Lauren Knapp is a non-fiction storyteller who works across platforms to share true and compelling stories. She has been working in film, television, radio, and virtual reality since 2006 and her stories have appeared on the PBS NewsHour, NPR, PRI’s The World, WQED, and The Atlantic Monthly website. In 2011, she moved to Ulaanbaatar, Mongolia with the support of a Fulbright-mtvU Fellowship where she produced Live From UB (2015), an award-winning feature length documentary on rock music and national identity among Mongolia’s urban youth.
With a bachelor’s degree in anthropology from Grinnell College and a background in journalism, Lauren found a marriage of her interests in documentary film. Her films aim to provoke more questions than they answer, whether examining globalization, the practice of active shooter safety drills in elementary schools, citizen scientists who blur the line between biological innovation and body modification, the experience of aging, or medicalized executions. She received her MFA in Documentary Film and Video from Stanford University in 2016.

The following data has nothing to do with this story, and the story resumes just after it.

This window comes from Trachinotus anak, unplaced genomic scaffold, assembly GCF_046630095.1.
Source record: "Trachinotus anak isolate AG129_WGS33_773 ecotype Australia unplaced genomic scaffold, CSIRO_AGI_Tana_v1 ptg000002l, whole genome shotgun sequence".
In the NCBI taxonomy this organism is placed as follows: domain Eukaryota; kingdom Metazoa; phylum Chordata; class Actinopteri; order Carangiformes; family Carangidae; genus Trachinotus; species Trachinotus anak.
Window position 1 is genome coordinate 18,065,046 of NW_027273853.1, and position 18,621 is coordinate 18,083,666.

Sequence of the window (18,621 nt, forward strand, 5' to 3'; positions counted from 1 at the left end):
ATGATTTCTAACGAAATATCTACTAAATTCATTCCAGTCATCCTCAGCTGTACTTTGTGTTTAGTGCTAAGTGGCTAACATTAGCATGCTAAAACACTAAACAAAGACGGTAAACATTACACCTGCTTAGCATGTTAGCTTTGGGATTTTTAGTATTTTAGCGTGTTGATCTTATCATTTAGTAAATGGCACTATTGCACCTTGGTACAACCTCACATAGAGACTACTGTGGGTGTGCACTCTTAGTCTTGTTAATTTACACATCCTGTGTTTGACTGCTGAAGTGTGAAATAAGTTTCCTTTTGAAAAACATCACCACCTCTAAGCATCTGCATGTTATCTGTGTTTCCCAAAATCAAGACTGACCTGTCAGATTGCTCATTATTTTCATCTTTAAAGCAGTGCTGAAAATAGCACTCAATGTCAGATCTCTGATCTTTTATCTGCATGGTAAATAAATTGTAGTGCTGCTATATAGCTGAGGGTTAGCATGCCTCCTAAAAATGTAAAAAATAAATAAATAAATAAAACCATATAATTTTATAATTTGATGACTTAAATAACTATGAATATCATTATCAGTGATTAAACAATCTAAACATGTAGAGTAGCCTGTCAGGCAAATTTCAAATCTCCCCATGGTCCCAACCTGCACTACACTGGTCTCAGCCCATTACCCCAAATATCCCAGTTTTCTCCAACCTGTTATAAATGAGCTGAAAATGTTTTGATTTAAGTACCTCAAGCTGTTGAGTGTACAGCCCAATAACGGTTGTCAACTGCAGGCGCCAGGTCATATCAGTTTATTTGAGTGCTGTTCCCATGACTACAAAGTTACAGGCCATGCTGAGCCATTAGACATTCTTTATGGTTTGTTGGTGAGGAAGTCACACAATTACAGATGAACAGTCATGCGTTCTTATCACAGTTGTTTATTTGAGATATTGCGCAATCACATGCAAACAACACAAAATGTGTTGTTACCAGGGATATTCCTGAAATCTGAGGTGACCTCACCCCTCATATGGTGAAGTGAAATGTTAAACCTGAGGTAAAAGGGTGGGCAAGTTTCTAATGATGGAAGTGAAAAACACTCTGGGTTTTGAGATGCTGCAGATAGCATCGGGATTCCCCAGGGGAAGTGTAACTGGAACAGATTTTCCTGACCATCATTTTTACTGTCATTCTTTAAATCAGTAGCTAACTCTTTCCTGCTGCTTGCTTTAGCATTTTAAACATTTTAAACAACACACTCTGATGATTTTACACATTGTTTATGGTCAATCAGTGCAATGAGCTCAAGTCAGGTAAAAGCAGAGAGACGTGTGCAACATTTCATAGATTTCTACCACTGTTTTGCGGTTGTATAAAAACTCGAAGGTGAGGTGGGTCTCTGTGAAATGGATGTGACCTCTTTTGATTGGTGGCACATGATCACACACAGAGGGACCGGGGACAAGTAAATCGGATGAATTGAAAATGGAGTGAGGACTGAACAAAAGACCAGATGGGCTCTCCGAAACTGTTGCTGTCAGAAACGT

In recent years, a series of botched executions has highlighted the gruesome nature of lethal injections. As a long-time opponent to capital punishment, I found these events to be particularly difficult to digest. But, I had also held the belief that if our society were to practice the death penalty, lethal injection was the best option. As I read coverage of these incidents and the legal fallout, I was struck by the role medicine played in the execution process.
For me, working on The Sandman took on an investigatory element. I spent months researching the intersection of medicine and executions before touching my camera. I found that each conversation with a journalist, lawyer, or doctor challenged my own preconceived notions about the nature of lethal injection.
While I chose to narrow the scope of this film to the singular experience of one doctor, I hope that these questions with which I engaged throughout production shine through. It was my goal to create a piece that provokes questions, rather than prescribes answers, and opens dialogue on the polarizing subject matter of capital punishment.